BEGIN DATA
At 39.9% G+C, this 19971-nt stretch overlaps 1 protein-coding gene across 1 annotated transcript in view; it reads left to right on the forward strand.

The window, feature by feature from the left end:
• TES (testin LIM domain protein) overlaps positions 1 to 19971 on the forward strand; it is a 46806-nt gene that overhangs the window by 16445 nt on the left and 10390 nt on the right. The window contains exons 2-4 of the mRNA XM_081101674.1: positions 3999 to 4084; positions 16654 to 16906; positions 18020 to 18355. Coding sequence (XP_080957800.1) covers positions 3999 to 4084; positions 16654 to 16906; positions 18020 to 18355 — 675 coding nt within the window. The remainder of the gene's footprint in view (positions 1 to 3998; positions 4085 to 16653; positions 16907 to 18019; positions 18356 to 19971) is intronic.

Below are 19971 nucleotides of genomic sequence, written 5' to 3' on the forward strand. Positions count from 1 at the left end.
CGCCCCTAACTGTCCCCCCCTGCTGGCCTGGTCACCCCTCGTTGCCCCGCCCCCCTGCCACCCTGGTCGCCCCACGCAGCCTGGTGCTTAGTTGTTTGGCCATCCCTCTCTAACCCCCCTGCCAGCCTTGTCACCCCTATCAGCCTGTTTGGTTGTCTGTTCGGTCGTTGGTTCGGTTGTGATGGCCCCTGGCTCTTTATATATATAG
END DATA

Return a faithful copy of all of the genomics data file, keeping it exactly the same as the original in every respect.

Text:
At 39.9% G+C, this 19971-nt stretch overlaps 1 protein-coding gene across 1 annotated transcript in view; it reads left to right on the forward strand.

The window, feature by feature from the left end:
• TES (testin LIM domain protein) overlaps positions 1 to 19971 on the forward strand; it is a 46806-nt gene that overhangs the window by 16445 nt on the left and 10390 nt on the right. The window contains exons 2-4 of the mRNA XM_081101674.1: positions 3999 to 4084; positions 16654 to 16906; positions 18020 to 18355. Coding sequence (XP_080957800.1) covers positions 3999 to 4084; positions 16654 to 16906; positions 18020 to 18355 — 675 coding nt within the window. The remainder of the gene's footprint in view (positions 1 to 3998; positions 4085 to 16653; positions 16907 to 18019; positions 18356 to 19971) is intronic.

Below are 19971 nucleotides of genomic sequence, written 5' to 3' on the forward strand. Positions count from 1 at the left end.
CGCCCCTAACTGTCCCCCCCTGCTGGCCTGGTCACCCCTCGTTGCCCCGCCCCCCTGCCACCCTGGTCGCCCCACGCAGCCTGGTGCTTAGTTGTTTGGCCATCCCTCTCTAACCCCCCTGCCAGCCTTGTCACCCCTATCAGCCTGTTTGGTTGTCTGTTCGGTCGTTGGTTCGGTTGTGATGGCCCCTGGCTCTTTATATATATAG